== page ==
Antigua, Guatemala – Part 3 - Orlando / Florida Guide
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Antigua is packed with tourist rubbish often made in Asia. If you want to see or buy quality crafts and antiques then stop off at the Casa de Artes, which has an excellent collection of ceremonial masks, textiles and majolica ceramics. Then round off an arty morning at La Antigua Galería de Arte, which has a good collection of contemporary Latin American art.
When it’s time to stop for lunch you can find great pizza and ice cold beers at Argentine run Angie Angie. If this does not appeal then you can keep it cheap and local by heading to the market which is five blocks west of the plaza. Here you can get different soups and chicken and chips, just aim for the busiest stalls with the most locals.
Now try something different and local, take a chocolate making class at the Choco Museo. This is offered three times a day at 11am, 1:30pm and 4pm; at $25 its great fun and very informative. After stopping for a glass of wine at Almacen Troccoli, which is a beautifully converted ironmonger. If you want to eat Guatemalan cuisine then La Cuevita de los Urquizú does a good self-service buffet of tamales, stews, salads, guacamole, tortillas and sausages.
Antigua is very walkable so don’t over plan your visit just allow time to wander its streets and plazas where you can see the local churches, assorted ruins and the coffee plantations in the suburbs.
There is accommodation here to suit all budgets at the top end El Convento is a sophisticated 26 suite boutique hotel close to all the main attractions. It has beautiful stonework, peaceful courtyards, good restaurant, library and rooftop bar with doubles from $300 including tax. In the mid-range and a twenty-minute walk outside town in the Calvario area is Villa Colonial which is part of a small Guatemalan chain and is popular with weekenders. It’s not in fact colonial, but the architecture cleverly apes the Spanish baroque church next door. Doubles here are from $120 and include breakfast and tax. On a budget then El Hostal is a popular backpacker hotel in a colonial-era house not far from the main plaza. Rooms are clean and there’s a leafy courtyard where travellers mix. Dormitory beds start at $12 with doubles from $25.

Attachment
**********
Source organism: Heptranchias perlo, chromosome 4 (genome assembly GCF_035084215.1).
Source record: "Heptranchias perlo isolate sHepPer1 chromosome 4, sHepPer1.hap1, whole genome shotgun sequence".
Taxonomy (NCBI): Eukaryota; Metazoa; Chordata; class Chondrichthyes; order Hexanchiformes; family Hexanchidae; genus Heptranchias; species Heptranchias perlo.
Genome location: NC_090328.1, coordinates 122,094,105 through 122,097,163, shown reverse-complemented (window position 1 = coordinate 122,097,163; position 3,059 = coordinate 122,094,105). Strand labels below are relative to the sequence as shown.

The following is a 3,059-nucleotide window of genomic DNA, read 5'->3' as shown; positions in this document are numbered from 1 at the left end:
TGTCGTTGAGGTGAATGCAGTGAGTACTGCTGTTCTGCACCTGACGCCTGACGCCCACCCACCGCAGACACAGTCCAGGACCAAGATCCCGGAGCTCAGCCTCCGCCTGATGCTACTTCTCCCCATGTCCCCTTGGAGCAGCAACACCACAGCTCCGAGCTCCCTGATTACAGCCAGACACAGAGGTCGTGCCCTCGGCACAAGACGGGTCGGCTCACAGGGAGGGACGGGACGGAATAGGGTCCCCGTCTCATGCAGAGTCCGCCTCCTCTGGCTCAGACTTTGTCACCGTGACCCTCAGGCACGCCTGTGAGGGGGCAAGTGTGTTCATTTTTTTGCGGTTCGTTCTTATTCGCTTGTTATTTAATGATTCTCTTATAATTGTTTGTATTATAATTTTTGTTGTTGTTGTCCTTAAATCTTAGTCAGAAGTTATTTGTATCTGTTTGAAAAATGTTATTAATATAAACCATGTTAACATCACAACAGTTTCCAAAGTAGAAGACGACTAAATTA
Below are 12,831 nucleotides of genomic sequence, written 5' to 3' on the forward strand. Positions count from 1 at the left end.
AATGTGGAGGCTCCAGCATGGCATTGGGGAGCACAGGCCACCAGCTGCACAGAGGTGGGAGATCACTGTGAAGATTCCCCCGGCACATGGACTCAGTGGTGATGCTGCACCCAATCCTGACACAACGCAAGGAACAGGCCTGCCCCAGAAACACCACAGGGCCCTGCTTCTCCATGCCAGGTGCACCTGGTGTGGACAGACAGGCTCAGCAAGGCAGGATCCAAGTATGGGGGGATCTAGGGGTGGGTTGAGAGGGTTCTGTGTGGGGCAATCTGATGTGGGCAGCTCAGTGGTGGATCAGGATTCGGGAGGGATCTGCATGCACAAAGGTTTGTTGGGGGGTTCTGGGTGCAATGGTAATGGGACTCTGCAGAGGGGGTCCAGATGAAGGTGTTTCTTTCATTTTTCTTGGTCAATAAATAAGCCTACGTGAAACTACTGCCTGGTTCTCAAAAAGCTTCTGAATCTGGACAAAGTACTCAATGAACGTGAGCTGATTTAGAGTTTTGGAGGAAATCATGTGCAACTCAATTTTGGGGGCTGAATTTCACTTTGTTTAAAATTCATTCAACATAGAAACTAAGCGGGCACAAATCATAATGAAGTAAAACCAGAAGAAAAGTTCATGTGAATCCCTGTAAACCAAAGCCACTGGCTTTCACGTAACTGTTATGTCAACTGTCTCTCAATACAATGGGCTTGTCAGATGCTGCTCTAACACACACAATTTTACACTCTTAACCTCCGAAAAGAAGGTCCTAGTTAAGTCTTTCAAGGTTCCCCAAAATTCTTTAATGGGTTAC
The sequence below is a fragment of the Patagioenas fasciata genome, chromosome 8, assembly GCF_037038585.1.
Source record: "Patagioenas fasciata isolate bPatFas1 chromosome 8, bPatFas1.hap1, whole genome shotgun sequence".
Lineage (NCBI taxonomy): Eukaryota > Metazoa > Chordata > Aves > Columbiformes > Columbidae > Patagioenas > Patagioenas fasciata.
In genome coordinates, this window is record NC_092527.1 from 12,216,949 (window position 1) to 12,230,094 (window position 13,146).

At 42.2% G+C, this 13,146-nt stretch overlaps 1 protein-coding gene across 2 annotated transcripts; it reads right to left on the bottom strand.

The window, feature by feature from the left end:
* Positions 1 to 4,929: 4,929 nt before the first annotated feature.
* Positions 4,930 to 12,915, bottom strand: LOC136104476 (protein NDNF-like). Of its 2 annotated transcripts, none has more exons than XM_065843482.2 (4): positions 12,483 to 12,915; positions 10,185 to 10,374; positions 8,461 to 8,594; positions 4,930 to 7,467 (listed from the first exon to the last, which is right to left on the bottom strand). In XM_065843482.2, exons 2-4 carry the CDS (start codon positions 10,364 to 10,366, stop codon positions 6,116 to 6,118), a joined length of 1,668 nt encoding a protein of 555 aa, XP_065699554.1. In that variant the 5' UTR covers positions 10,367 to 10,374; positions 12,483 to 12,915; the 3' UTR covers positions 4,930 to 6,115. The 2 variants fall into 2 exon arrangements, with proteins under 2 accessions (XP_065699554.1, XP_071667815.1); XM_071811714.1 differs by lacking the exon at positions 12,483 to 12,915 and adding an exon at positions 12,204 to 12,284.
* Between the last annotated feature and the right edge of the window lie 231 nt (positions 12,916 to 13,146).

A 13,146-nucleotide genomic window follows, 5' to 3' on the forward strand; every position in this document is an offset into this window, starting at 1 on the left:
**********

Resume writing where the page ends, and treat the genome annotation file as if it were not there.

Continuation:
Antigua warrants at least three days but you’ll need five if you plan to scale one of the volcanoes. Then, it’s easy to move on. Two hours’ by bus to the west is Lago de Atitlán, ideal for hiking, cycling and kayaking; it also provides an opportunity to see something of indigenous Guatemala, whether in the company of the Quiché, Kaqchikel or Tz’utujil-speaking communities. Chichicastenango, also in the Highlands, is the place to shop for handicrafts or taste the food of the Quiché Maya. Tikal is one of the largest lowland Maya sites, hidden in the Petén rainforest and is an 11-12 hour bus ride away or a one hour flight from La Aurora. Southern Belize, El Salvador and the Mayan site at Copán in Honduras are all half a day’s bus ride from Antigua.
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